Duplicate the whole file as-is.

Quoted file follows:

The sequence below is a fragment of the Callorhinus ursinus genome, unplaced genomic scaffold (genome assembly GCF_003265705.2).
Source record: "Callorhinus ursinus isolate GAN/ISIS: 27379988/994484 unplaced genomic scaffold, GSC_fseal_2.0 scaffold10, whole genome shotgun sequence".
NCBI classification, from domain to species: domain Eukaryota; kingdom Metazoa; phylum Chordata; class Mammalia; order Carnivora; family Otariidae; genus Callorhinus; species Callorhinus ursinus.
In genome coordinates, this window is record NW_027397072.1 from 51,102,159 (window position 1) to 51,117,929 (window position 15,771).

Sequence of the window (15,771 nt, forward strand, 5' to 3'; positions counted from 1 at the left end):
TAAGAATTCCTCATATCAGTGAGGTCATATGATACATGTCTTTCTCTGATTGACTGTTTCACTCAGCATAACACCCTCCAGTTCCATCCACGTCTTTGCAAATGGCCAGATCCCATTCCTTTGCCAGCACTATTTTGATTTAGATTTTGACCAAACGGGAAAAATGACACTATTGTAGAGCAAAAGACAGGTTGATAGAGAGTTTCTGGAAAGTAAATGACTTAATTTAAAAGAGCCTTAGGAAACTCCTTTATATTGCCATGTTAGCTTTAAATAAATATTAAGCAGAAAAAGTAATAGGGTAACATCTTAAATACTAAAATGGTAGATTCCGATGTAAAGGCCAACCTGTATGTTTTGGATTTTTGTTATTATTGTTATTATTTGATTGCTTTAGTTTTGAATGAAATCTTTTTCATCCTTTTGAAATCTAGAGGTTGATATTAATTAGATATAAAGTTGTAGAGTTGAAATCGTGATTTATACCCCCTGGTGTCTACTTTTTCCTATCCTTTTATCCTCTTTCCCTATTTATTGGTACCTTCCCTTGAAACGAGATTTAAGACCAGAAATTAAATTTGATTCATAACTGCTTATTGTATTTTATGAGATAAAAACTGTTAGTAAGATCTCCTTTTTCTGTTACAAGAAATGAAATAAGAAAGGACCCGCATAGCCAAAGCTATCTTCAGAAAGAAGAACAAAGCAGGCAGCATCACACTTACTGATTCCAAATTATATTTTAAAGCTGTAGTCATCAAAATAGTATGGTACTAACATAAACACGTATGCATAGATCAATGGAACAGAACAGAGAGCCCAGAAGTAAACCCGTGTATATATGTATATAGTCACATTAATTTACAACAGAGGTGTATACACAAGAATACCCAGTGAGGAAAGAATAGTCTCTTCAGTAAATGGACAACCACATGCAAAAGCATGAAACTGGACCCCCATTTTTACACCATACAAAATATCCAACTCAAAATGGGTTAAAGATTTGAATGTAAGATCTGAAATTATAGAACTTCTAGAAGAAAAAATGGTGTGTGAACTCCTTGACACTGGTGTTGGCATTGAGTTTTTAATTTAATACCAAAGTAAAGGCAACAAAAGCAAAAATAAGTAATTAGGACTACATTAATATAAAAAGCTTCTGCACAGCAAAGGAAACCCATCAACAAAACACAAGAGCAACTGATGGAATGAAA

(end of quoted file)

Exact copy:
The sequence below is a fragment of the Callorhinus ursinus genome, unplaced genomic scaffold (genome assembly GCF_003265705.2).
Source record: "Callorhinus ursinus isolate GAN/ISIS: 27379988/994484 unplaced genomic scaffold, GSC_fseal_2.0 scaffold10, whole genome shotgun sequence".
NCBI classification, from domain to species: domain Eukaryota; kingdom Metazoa; phylum Chordata; class Mammalia; order Carnivora; family Otariidae; genus Callorhinus; species Callorhinus ursinus.
In genome coordinates, this window is record NW_027397072.1 from 51,102,159 (window position 1) to 51,117,929 (window position 15,771).

Sequence of the window (15,771 nt, forward strand, 5' to 3'; positions counted from 1 at the left end):
TAAGAATTCCTCATATCAGTGAGGTCATATGATACATGTCTTTCTCTGATTGACTGTTTCACTCAGCATAACACCCTCCAGTTCCATCCACGTCTTTGCAAATGGCCAGATCCCATTCCTTTGCCAGCACTATTTTGATTTAGATTTTGACCAAACGGGAAAAATGACACTATTGTAGAGCAAAAGACAGGTTGATAGAGAGTTTCTGGAAAGTAAATGACTTAATTTAAAAGAGCCTTAGGAAACTCCTTTATATTGCCATGTTAGCTTTAAATAAATATTAAGCAGAAAAAGTAATAGGGTAACATCTTAAATACTAAAATGGTAGATTCCGATGTAAAGGCCAACCTGTATGTTTTGGATTTTTGTTATTATTGTTATTATTTGATTGCTTTAGTTTTGAATGAAATCTTTTTCATCCTTTTGAAATCTAGAGGTTGATATTAATTAGATATAAAGTTGTAGAGTTGAAATCGTGATTTATACCCCCTGGTGTCTACTTTTTCCTATCCTTTTATCCTCTTTCCCTATTTATTGGTACCTTCCCTTGAAACGAGATTTAAGACCAGAAATTAAATTTGATTCATAACTGCTTATTGTATTTTATGAGATAAAAACTGTTAGTAAGATCTCCTTTTTCTGTTACAAGAAATGAAATAAGAAAGGACCCGCATAGCCAAAGCTATCTTCAGAAAGAAGAACAAAGCAGGCAGCATCACACTTACTGATTCCAAATTATATTTTAAAGCTGTAGTCATCAAAATAGTATGGTACTAACATAAACACGTATGCATAGATCAATGGAACAGAACAGAGAGCCCAGAAGTAAACCCGTGTATATATGTATATAGTCACATTAATTTACAACAGAGGTGTATACACAAGAATACCCAGTGAGGAAAGAATAGTCTCTTCAGTAAATGGACAACCACATGCAAAAGCATGAAACTGGACCCCCATTTTTACACCATACAAAATATCCAACTCAAAATGGGTTAAAGATTTGAATGTAAGATCTGAAATTATAGAACTTCTAGAAGAAAAAATGGTGTGTGAACTCCTTGACACTGGTGTTGGCATTGAGTTTTTAATTTAATACCAAAGTAAAGGCAACAAAAGCAAAAATAAGTAATTAGGACTACATTAATATAAAAAGCTTCTGCACAGCAAAGGAAACCCATCAACAAAACACAAGAGCAACTGATGGAATGAAA